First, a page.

Embarking on a Master’s in Translation (MiT) is a big decision, and one which I made back in 2014. The jury is very much out on whether it’s a worthwhile investment, or an indulgent waste of time and money. Here’s how I see it.
- Skill development:
Your MiT course will not only bolster your technical skills, it will give you the chance to meet translation professionals who can offer tips and tricks and their own candid opinions on the industry. Working with other students and tutors also gives you a useful insight into their different working methods and idiosyncratic translation styles.
- Commercial advice:
Some MiT institutions hold business workshops for students. Commercial skills, such as setting yourself up as self-employed or knowing how to build a career, are arguably as important as language skills. Workshops can also offer insights into the range of careers available in the translation industry and, importantly, how much you can expect to earn in each.
An inevitable part of professional life. A quality MiT course will expose you to other people in your field – some of whom could prove to be lucrative contacts in future.
Is useful (to a certain point). Translation theory gives you the linguistic ammunition you need to justify your choices to exacting clients and pedantic fellow translators. It also gives you an overview of the different translation options available and, often, helps you better understand the syntax of your mother tongue.
A Master’s helps you stand out from the crowd. A cliché, but true. For the major language combinations at least, translators are two-a-penny. If you have no qualifications and no experience, your chances of a client or agency looking at you twice are slim to none. An MiT also opens doors to industry bodies such as the ITI in the UK. If you’re looking to become a freelancer, the ITI boosts your credibility and provides a readymade network too.
The latest ISO standard for translation service providers (TSPs) requires them to prove that their translators have either 1) a degree in translation (or related subject), 2) a degree in any other field + two years’ full-time translation experience or 3) five years’ full-time translation experience. 2) and 3) present a chicken-and-egg situation for anyone just starting out: you need at least two years’ translation experience to work for a TSP; but you can’t get this experience because you’re not allowed to work without it. The way around this? 1) Go get yourself a degree in translation.
- Learning is fun:
You get to immerse yourself in an educational environment – if only for purely selfish reasons, learning is always worthwhile and stimulating.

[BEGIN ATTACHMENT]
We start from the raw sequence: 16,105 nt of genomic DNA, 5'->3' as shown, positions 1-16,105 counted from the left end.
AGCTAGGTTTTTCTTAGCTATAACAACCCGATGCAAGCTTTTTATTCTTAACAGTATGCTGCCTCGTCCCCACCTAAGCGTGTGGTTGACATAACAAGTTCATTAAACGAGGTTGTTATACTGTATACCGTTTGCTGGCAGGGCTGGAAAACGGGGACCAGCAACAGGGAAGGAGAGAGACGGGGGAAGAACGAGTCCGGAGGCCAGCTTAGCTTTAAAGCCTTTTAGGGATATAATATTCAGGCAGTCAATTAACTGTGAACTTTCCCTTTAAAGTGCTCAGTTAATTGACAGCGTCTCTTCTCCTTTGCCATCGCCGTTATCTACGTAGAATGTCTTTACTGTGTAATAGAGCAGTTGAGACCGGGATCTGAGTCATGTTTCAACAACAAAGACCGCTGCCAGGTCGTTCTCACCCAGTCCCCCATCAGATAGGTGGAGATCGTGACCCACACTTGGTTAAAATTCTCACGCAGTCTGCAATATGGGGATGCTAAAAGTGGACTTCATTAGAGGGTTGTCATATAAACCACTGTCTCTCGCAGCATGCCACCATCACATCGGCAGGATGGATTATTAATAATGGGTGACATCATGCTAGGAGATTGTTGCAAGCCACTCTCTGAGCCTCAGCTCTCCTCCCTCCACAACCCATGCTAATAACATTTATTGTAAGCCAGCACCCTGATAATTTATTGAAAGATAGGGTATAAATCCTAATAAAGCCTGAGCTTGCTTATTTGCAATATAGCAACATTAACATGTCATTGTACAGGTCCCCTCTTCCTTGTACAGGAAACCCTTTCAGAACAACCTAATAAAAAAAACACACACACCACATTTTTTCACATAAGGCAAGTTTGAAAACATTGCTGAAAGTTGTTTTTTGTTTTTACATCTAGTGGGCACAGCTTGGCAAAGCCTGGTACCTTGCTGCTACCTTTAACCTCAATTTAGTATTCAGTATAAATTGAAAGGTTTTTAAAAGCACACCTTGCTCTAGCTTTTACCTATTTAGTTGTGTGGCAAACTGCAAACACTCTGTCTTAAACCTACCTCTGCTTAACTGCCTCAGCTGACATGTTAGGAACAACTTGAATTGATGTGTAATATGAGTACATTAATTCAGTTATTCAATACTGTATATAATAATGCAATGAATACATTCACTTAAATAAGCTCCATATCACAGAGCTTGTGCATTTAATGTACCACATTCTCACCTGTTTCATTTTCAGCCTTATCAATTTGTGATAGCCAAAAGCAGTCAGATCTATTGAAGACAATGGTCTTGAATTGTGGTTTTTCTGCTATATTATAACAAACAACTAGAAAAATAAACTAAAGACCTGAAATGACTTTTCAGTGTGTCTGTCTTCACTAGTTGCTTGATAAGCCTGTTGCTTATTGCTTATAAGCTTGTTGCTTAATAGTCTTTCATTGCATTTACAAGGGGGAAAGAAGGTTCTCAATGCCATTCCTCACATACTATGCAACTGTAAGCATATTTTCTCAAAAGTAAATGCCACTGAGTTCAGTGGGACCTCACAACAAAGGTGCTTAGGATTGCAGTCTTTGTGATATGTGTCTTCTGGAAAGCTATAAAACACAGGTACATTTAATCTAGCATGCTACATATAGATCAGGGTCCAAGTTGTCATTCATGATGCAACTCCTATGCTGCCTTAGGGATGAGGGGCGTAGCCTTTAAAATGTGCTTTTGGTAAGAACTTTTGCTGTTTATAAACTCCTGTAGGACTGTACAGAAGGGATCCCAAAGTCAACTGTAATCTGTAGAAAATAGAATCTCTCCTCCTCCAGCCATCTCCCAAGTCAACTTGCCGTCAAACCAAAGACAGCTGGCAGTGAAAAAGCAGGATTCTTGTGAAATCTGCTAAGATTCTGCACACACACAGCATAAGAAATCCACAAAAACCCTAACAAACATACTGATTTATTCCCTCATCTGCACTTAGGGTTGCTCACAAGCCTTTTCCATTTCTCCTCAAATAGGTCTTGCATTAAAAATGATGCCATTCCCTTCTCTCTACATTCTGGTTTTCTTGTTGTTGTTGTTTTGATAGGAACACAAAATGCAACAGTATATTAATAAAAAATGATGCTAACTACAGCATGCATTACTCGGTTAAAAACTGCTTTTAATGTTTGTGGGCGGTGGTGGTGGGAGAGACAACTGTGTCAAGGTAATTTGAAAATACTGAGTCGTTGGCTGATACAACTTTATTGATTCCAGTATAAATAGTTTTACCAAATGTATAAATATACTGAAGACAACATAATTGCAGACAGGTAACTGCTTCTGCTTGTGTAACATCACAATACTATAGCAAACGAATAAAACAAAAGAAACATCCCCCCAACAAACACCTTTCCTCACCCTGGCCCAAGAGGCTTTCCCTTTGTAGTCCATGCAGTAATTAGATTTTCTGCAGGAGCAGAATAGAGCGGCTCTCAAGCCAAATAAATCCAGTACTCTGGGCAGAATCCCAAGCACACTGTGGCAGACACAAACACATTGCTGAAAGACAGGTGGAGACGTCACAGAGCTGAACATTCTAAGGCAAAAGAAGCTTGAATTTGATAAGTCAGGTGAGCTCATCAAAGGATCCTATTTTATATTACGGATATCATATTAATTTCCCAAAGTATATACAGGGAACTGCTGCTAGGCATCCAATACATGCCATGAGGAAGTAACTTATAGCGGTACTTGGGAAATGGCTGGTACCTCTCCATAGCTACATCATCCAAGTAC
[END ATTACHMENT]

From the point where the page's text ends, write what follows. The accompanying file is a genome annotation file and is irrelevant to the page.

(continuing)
Most courses last either one year or two – time that could equally be spent in paid employment. Homework and revision also require a commitment outside the 9 to 5. If time is a major concern for you, consider part-time and/or online options as practical alternatives to full-time, classroom-based courses.
Can be prohibitive. Courses on the continent can be under EUR 1,000, in the UK you’re looking at between GBP 5,000 and 8,000, while in the US, MAs can cost more than USD 50,000, and that’s even before travel and living expenses. For those fresh out of uni, this means a significant addition to existing student debt; for seasoned translators, loss of income has to be factored in.
if you don’t work well under pressure then exams and coursework deadlines are likely to be a constant source of stress. However, don’t forget that life in the translation industry will also involve working towards deadlines, no matter what your role.
Of little use (beyond a certain point). As a translation professional, experience and business acumen are usually more valuable than knowing the ins and outs of different schools of translation thought. To avoid death-by-theory, search for a course with a focus on practical skills (unless, of course, you’re interested in a life in academia).
- As an established translator with a steady income:
An MiT is not a professional necessity but an edifying luxury. Short courses in CAT tools or business management, for example, would probably be more useful for experienced translators looking to enhance their skillset than a full-time Master’s degree.
- If you’re just starting out:
An MiT is definitely worthwhile. With hundreds of full-time and part-time, online and offline courses, and a range of different modules available, you should find something to suit your lifestyle and interests. The qualification will get you that metaphorical foot in the door, and is vital if you didn’t study languages as an undergraduate. If you do it – and you pass – the initial financial outlay should be more than compensated by the boost to your future job prospects and earning potential.
Cover picture via Flickr: Graduation – Mark Ramsay (CC BY 2.0)